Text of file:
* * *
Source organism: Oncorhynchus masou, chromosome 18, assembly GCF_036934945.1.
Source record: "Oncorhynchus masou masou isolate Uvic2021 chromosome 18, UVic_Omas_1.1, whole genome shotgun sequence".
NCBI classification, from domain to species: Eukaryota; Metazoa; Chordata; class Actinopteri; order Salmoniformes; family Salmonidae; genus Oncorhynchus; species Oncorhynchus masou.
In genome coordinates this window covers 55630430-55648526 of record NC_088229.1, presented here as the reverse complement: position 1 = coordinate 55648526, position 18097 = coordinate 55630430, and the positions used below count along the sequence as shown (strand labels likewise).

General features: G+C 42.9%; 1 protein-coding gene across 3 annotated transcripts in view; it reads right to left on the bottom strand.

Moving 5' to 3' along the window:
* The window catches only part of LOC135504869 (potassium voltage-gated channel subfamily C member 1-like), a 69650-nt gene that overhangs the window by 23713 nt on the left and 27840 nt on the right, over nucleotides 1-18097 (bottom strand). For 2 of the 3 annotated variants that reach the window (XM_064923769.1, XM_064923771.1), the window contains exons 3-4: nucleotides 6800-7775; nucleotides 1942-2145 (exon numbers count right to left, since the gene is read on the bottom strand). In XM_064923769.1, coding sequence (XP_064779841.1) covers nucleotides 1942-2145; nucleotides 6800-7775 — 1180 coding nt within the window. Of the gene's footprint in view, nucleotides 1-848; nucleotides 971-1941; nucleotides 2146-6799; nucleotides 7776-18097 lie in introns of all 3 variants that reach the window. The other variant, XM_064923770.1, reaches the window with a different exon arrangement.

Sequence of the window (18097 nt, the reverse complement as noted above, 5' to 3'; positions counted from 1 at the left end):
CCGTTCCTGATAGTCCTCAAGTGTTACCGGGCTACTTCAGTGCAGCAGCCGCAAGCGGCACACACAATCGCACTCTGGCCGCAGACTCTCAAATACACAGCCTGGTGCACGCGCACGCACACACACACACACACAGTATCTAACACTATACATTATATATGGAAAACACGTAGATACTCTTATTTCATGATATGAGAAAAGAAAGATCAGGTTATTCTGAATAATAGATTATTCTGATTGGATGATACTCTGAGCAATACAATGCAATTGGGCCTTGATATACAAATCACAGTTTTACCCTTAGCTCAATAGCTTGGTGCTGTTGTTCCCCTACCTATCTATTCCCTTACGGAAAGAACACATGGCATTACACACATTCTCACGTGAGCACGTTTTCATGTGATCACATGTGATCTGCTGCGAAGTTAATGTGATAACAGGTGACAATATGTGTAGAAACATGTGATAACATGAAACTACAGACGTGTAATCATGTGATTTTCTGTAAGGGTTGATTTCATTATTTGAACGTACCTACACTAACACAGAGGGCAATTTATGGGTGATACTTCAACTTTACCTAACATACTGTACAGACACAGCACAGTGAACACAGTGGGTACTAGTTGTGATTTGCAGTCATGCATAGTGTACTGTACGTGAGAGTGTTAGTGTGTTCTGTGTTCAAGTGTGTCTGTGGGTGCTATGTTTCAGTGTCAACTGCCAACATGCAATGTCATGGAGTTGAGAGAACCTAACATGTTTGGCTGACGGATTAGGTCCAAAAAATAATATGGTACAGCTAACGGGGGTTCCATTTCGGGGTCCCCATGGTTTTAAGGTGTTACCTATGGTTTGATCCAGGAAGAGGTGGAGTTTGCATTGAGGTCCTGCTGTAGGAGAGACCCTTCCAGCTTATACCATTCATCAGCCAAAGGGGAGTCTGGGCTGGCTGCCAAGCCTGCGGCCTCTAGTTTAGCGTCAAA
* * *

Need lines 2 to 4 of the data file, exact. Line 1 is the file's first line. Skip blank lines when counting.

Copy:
Source record: "Oncorhynchus masou masou isolate Uvic2021 chromosome 18, UVic_Omas_1.1, whole genome shotgun sequence".
NCBI classification, from domain to species: Eukaryota; Metazoa; Chordata; class Actinopteri; order Salmoniformes; family Salmonidae; genus Oncorhynchus; species Oncorhynchus masou.
In genome coordinates this window covers 55630430-55648526 of record NC_088229.1, presented here as the reverse complement: position 1 = coordinate 55648526, position 18097 = coordinate 55630430, and the positions used below count along the sequence as shown (strand labels likewise).